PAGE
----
All entries by this author

Has Stephen Stahl Gone Off the Deep End? You Decide

Aug 31st, 2011 | By

A reader of my blog alerted me to this rambling blog post by Stephen Stahl on his NEI blog. I’ve pasted his article and my response below–or you can read the whole thing on his site. I’ll be curious to hear your thoughts.  Here is Dr. Stahl’s post, dated August 23 2011: “Are future psychiatric
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Dr. Stahl’s Medical Writer Fights Back

Aug 31st, 2011 | By

Dr. Stahl’s controversial post on the evils of pharmascolds and antipsychiatry has attracted nearly as many comments as all of his prior blog posts combined. Most of the comments have been highly critical of his viewpoint. But we have yet to hear a response from the man himself. However, his medical writer, Debbi Ann Morrissette,
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Syracuse Restaurant Becomes “Pharmaceutical Dinner Facility”

Aug 18th, 2011 | By

In a rather embarrassing attempt to raise revenues, a restaurant in Syracuse, New York, is now explicitly marketing itself as a purveyor of drug company dinners. Francesca’s Cucina, “Located in the heart of Syracuse’s Little Italy,” according to its website, offers a private banquet room, a private outdoor courtyard, and regular tables and a bar
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Apres le Deluge: The CEJA Spin Cycle Begins

Jun 24th, 2011 | By

When the AMA adopted the 5th version of the CEJA report on industry-funded CME, it seemed clear that this was an ominous and very bad sign for the future of industry-funded CME. I already posted my take on the report here (short version: say goodbye to most industry CME). Now we are beginning to see
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AMA Votes to Discourage Commercial Support of CME

Jun 21st, 2011 | By

Something huge happened yesterday at the American Medical Association House of Delegates meeting in Chicago. Although the meaning of what happened will be spun throughout the blogosphere, twittersphere, and schmuckosphere, the bottom line is that the AMA just voted most commercial funding of CME out of existence. Specifically, the delegates voted to approve a report
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A Review of QuantiaMD: Good Content, Murky Firewalls, and Hypo-Disclosure

May 16th, 2011 | By

There are a number of new and rapidly growing physician social networking sites, and two of the largest are Sermo and QuantiaMD. They both offer tempting packages of free information to doctors, including CME. When stuff is free to you, someone else is paying for it. That “someone” has a stake in the content, and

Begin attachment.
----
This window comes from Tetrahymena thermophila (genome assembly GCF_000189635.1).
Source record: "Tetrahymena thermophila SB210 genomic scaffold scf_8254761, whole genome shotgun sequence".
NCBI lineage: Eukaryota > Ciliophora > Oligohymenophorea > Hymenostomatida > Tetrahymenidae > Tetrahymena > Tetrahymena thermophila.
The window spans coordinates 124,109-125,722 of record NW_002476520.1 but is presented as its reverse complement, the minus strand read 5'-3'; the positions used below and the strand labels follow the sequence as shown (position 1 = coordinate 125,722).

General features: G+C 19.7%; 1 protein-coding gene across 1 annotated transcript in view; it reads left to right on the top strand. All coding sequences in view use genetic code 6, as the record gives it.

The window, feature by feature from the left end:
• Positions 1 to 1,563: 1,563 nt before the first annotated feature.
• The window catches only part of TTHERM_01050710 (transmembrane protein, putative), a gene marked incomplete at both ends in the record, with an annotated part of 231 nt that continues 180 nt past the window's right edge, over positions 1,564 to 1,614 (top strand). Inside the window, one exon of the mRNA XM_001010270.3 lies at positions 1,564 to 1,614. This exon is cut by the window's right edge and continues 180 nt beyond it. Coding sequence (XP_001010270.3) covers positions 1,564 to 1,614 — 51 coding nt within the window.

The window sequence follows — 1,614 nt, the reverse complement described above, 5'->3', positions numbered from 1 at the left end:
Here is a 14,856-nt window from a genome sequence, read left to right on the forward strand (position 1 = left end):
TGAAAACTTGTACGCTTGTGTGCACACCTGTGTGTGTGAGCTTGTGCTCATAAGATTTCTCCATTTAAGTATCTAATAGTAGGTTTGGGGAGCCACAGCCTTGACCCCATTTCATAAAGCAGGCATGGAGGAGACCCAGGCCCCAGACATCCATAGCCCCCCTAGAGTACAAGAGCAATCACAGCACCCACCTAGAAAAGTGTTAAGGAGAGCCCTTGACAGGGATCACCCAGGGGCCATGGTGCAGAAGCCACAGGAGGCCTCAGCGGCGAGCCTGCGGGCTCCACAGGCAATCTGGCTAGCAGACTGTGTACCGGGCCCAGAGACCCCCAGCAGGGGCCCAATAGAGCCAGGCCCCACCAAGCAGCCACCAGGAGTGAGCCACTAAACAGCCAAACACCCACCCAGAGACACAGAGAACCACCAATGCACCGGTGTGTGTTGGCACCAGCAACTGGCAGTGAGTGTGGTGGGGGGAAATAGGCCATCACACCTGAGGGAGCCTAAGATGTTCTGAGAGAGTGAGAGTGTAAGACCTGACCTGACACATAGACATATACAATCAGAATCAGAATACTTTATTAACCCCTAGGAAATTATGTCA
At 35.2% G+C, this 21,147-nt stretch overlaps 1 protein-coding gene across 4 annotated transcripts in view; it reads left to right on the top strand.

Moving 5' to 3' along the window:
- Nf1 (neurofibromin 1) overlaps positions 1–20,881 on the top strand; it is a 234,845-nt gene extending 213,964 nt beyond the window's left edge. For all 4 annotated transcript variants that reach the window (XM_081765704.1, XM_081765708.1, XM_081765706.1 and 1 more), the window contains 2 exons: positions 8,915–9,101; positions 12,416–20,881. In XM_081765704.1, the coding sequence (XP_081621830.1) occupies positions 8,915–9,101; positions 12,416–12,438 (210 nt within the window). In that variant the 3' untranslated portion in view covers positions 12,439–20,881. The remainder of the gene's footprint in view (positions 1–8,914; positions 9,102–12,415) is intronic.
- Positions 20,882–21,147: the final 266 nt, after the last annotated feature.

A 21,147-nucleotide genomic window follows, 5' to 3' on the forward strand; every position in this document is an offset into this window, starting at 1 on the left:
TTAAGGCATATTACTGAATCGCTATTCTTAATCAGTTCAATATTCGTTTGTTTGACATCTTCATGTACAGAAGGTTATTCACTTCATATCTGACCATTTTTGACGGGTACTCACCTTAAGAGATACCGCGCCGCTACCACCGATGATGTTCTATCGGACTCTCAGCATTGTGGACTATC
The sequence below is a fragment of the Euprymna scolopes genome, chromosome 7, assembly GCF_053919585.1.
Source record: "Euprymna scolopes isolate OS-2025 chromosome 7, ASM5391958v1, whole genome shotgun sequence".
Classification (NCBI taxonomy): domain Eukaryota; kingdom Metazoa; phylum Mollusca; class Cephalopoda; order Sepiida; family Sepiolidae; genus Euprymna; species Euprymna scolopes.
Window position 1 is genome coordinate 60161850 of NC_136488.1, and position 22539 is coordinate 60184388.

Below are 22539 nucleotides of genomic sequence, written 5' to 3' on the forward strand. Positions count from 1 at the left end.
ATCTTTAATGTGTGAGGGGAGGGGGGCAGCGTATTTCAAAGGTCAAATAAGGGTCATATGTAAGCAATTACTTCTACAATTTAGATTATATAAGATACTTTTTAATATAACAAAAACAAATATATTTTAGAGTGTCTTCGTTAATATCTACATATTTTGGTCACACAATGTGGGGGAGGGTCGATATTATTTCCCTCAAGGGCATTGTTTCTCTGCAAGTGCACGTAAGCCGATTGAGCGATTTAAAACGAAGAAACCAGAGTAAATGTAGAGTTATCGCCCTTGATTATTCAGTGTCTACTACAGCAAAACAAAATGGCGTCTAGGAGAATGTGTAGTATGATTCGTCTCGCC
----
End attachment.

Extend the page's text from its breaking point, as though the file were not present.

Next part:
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Lub-dub, Lub-dub, Lub-dub…KA-CHING!

May 6th, 2011 | By

In a fascinating series of articles released yesterday, ProPublica details how a heretofore obscure medical organization, the Heart Rhythm Society, pulls drug and device company cash in hand over fist. You’ll find the main article here, along with links to several companion pieces, my favorite being this devilishly fun interactive piece in which you can
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ACCME Seeks to Hide Drug Company Disclosures in the Fine Print

May 4th, 2011 | By

In an absolutely perplexing move, Dr. Murray Kopelow and the ACCME are proposing a revision to their Standards for Commercial Support that will undermine those standards. Currently, when an education company solicits money from industry to underwrite a course for doctors, they must disclose this inherent conflict of interest, and they often do so by
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“Performance Improvement” CME, Brought To You By Medscape and Eli Lilly

Apr 17th, 2011 | By

Performance Improvement CME has become all the rage in the world of continuing medical education. Otherwise known as PI CME, it is being touted by the AMA as the next big thing in medical education. You can read an AMA white paper about it here. Not all medical specialty organizations actually require that physicians complete
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“Medical Education Forum”? Or a Dying Industry’s Last Gasp?

Jan 5th, 2011 | By

I just received the email below because I’m a member of a CME industry group, most of whose members depend on industry funding for their existence. It’s an invitation to a meeting in Philadelphia where stakeholders in commercial CME will try to figure out how to stem the hemorrhage of money out of their ethically
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